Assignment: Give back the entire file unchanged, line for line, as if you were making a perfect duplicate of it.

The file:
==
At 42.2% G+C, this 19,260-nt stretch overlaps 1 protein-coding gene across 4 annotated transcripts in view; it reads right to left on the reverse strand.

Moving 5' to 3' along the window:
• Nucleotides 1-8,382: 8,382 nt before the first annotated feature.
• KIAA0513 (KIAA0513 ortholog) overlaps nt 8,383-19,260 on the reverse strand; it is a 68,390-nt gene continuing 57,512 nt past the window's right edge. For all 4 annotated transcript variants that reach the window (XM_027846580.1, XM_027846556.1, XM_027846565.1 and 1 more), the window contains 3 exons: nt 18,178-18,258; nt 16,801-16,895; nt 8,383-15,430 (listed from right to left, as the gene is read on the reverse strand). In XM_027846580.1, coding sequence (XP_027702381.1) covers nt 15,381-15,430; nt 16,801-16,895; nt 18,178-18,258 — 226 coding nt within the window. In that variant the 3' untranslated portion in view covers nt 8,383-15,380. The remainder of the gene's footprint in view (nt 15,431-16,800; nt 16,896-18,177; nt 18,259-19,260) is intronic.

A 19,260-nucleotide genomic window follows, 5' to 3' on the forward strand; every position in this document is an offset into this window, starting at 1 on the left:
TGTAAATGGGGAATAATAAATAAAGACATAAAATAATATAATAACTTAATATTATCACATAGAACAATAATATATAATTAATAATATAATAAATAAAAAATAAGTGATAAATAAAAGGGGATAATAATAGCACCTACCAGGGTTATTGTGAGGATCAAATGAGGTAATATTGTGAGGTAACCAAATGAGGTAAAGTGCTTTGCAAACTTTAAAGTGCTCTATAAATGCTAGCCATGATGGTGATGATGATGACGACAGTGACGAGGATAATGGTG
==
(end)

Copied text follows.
At 42.2% G+C, this 19,260-nt stretch overlaps 1 protein-coding gene across 4 annotated transcripts in view; it reads right to left on the reverse strand.

Moving 5' to 3' along the window:
• Nucleotides 1-8,382: 8,382 nt before the first annotated feature.
• KIAA0513 (KIAA0513 ortholog) overlaps nt 8,383-19,260 on the reverse strand; it is a 68,390-nt gene continuing 57,512 nt past the window's right edge. For all 4 annotated transcript variants that reach the window (XM_027846580.1, XM_027846556.1, XM_027846565.1 and 1 more), the window contains 3 exons: nt 18,178-18,258; nt 16,801-16,895; nt 8,383-15,430 (listed from right to left, as the gene is read on the reverse strand). In XM_027846580.1, coding sequence (XP_027702381.1) covers nt 15,381-15,430; nt 16,801-16,895; nt 18,178-18,258 — 226 coding nt within the window. In that variant the 3' untranslated portion in view covers nt 8,383-15,380. The remainder of the gene's footprint in view (nt 15,431-16,800; nt 16,896-18,177; nt 18,259-19,260) is intronic.

A 19,260-nucleotide genomic window follows, 5' to 3' on the forward strand; every position in this document is an offset into this window, starting at 1 on the left:
TGTAAATGGGGAATAATAAATAAAGACATAAAATAATATAATAACTTAATATTATCACATAGAACAATAATATATAATTAATAATATAATAAATAAAAAATAAGTGATAAATAAAAGGGGATAATAATAGCACCTACCAGGGTTATTGTGAGGATCAAATGAGGTAATATTGTGAGGTAACCAAATGAGGTAAAGTGCTTTGCAAACTTTAAAGTGCTCTATAAATGCTAGCCATGATGGTGATGATGATGACGACAGTGACGAGGATAATGGTG